Malaysia tables White Paper on Islamic militancy; says new anti-terror law needed

Malaysia tables White Paper on Islamic militancy; says new anti-terror law needed
File photo of ISIS supporters.

PETALING JAYA - The White Paper to combat the threat of the Islamic State (IS) militants has been presented to MPs in the Dewan Rakyat.

The 19-page report with a 12-page appendix and photographs of IS militants is expected to be tabled by Prime Minister Datuk Seri Najib Tun Razak today.

It also names 12 Malaysians who were influenced by the IS ideology, with some of them travelling to fight in Iraq and Syria.

MPs who received the paper yesterday said its objective was to give a clear picture of the danger posed by the extremists; why certain laws required to be tightened and the need for anti-terrorism laws similar to the ones in Britain, Australia and the United States.

They said the report highlighted the danger posed by militants returning from Syria and Iraq to Malaysia, as they had the potential to continue their terrorist activities by establishing cells and carrying out attacks in the country.

The MPs said there were also concerns that Malaysia could be hub to finance terror activities if laws were not enhanced to curb them.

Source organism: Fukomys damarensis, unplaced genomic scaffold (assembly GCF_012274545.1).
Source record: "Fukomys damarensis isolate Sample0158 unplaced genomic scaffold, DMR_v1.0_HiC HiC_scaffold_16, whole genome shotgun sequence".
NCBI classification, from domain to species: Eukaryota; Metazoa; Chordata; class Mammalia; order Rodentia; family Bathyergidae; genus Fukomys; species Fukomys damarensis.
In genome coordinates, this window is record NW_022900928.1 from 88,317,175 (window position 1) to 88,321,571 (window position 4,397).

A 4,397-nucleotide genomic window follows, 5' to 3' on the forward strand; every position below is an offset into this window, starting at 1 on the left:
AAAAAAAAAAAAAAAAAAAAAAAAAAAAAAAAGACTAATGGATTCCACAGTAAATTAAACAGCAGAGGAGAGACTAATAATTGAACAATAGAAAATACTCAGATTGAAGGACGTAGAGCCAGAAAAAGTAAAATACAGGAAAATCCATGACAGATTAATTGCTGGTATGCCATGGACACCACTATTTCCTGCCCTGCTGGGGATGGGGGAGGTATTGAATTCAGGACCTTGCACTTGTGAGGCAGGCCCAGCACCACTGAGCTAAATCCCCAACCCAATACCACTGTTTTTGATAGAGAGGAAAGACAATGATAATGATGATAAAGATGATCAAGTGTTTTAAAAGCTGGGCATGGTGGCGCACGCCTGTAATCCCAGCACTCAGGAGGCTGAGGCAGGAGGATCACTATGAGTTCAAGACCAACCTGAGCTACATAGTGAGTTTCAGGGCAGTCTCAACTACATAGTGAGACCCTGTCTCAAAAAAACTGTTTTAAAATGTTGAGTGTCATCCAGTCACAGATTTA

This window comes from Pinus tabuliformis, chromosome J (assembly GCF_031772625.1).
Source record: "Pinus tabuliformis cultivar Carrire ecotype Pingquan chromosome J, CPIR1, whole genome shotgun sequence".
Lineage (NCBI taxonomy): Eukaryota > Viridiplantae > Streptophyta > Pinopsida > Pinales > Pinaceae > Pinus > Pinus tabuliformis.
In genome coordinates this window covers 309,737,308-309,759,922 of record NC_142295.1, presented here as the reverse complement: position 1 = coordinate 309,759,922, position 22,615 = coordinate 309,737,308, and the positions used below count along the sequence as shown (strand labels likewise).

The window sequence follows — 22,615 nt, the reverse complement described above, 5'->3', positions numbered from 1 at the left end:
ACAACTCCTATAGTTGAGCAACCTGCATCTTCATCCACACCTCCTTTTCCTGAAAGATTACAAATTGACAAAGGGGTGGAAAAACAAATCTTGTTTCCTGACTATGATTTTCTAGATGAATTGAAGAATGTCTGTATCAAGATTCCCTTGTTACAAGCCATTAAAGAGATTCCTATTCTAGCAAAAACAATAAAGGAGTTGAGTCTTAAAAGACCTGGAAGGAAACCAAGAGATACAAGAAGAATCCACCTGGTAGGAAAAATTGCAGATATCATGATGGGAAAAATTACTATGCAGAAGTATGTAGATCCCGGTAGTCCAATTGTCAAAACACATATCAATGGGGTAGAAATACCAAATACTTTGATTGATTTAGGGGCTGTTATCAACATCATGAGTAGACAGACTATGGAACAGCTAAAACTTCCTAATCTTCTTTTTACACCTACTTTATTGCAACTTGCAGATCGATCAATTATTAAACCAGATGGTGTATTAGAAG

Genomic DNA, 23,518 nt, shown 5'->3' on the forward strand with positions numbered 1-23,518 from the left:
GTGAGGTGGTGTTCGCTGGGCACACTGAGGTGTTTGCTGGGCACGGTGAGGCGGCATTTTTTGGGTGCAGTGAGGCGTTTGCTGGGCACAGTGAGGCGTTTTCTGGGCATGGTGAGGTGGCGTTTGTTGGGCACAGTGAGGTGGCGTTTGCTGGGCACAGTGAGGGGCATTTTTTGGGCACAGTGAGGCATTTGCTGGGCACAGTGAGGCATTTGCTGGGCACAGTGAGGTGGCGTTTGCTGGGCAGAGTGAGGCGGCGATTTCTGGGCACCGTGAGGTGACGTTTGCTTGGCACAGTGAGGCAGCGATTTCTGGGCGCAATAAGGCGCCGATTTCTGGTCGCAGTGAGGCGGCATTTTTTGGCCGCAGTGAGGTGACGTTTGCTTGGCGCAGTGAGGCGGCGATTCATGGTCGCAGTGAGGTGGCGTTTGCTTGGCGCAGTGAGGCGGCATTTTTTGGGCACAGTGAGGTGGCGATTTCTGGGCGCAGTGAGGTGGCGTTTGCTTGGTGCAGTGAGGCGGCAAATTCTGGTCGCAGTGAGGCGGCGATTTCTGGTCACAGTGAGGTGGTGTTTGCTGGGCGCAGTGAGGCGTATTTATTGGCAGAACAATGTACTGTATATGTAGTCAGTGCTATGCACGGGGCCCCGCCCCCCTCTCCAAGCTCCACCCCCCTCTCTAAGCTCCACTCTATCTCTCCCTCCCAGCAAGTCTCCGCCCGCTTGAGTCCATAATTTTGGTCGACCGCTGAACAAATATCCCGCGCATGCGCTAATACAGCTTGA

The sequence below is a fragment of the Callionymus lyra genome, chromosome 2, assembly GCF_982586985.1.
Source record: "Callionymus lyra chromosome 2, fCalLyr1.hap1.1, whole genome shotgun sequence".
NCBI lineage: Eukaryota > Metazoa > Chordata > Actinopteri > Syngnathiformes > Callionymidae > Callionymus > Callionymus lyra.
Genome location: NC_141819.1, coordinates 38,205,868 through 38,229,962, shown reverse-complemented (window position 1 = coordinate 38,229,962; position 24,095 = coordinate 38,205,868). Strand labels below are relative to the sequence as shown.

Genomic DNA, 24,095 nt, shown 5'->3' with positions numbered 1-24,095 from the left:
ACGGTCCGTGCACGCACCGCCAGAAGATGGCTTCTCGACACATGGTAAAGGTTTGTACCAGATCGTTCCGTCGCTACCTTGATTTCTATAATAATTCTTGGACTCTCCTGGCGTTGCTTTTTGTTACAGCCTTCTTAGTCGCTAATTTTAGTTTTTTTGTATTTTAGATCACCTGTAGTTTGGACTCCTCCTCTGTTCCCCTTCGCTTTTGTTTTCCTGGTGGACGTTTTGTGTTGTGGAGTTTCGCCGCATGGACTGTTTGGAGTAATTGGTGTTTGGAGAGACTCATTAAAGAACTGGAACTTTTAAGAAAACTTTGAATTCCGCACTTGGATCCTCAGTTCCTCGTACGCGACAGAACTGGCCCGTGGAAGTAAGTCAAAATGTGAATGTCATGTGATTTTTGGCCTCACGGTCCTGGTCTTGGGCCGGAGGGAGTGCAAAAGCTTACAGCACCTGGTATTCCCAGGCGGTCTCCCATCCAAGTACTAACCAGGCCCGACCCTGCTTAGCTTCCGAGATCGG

They voiced their concern that by networking, the militant groups would have the potential to carry out terror attacks, especially in the east coast of Sabah where threats have come from the Abu Sayyaf group, which has pledged allegiance to IS.

They also said that the anticipated release of about 300 former Jemaah Islamiyah (JI) members from Indonesian prisons could impact security in Malaysia as they could link up with other JI members in Malaysia to form an IS network.

So far, Bukit Aman's counter-terrorist unit believes that 39 Malaysians, including a woman, were with IS militants in Syria and Iraq, and five of them have been killed there.

Police have also detained 40 militant suspects in the country since February 2013.

Twenty-one were charged in court while 19 were freed due to insufficient evidence but were still under surveillance.

 

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